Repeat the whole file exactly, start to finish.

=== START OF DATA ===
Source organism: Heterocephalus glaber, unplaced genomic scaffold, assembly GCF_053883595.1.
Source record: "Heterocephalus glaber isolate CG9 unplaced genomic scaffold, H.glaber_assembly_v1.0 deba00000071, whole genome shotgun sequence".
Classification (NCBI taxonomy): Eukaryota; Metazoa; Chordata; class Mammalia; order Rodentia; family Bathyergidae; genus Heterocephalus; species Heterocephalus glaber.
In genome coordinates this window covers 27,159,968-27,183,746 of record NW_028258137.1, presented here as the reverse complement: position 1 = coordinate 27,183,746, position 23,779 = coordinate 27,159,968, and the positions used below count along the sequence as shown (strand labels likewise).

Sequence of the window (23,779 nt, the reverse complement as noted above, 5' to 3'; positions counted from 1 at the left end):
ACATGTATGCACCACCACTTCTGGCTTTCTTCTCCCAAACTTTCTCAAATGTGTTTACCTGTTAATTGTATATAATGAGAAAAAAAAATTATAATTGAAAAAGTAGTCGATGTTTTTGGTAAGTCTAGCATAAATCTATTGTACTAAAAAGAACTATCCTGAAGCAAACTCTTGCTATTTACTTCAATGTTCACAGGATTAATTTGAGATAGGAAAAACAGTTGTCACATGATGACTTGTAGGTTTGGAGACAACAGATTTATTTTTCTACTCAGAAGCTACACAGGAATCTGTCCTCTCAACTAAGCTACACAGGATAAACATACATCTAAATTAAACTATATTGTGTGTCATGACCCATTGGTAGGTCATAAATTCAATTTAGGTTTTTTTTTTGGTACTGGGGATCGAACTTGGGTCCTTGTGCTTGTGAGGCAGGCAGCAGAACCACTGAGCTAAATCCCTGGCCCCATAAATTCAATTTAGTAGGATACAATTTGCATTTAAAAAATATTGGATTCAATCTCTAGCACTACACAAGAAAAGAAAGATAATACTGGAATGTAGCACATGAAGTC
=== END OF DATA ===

Source organism: Heterocephalus glaber, unplaced genomic scaffold, assembly GCF_053883595.1.
Source record: "Heterocephalus glaber isolate CG9 unplaced genomic scaffold, H.glaber_assembly_v1.0 deba00000071, whole genome shotgun sequence".
Classification (NCBI taxonomy): Eukaryota; Metazoa; Chordata; class Mammalia; order Rodentia; family Bathyergidae; genus Heterocephalus; species Heterocephalus glaber.
In genome coordinates this window covers 27,159,968-27,183,746 of record NW_028258137.1, presented here as the reverse complement: position 1 = coordinate 27,183,746, position 23,779 = coordinate 27,159,968, and the positions used below count along the sequence as shown (strand labels likewise).

Sequence of the window (23,779 nt, the reverse complement as noted above, 5' to 3'; positions counted from 1 at the left end):
ACATGTATGCACCACCACTTCTGGCTTTCTTCTCCCAAACTTTCTCAAATGTGTTTACCTGTTAATTGTATATAATGAGAAAAAAAAATTATAATTGAAAAAGTAGTCGATGTTTTTGGTAAGTCTAGCATAAATCTATTGTACTAAAAAGAACTATCCTGAAGCAAACTCTTGCTATTTACTTCAATGTTCACAGGATTAATTTGAGATAGGAAAAACAGTTGTCACATGATGACTTGTAGGTTTGGAGACAACAGATTTATTTTTCTACTCAGAAGCTACACAGGAATCTGTCCTCTCAACTAAGCTACACAGGATAAACATACATCTAAATTAAACTATATTGTGTGTCATGACCCATTGGTAGGTCATAAATTCAATTTAGGTTTTTTTTTTGGTACTGGGGATCGAACTTGGGTCCTTGTGCTTGTGAGGCAGGCAGCAGAACCACTGAGCTAAATCCCTGGCCCCATAAATTCAATTTAGTAGGATACAATTTGCATTTAAAAAATATTGGATTCAATCTCTAGCACTACACAAGAAAAGAAAGATAATACTGGAATGTAGCACATGAAGTC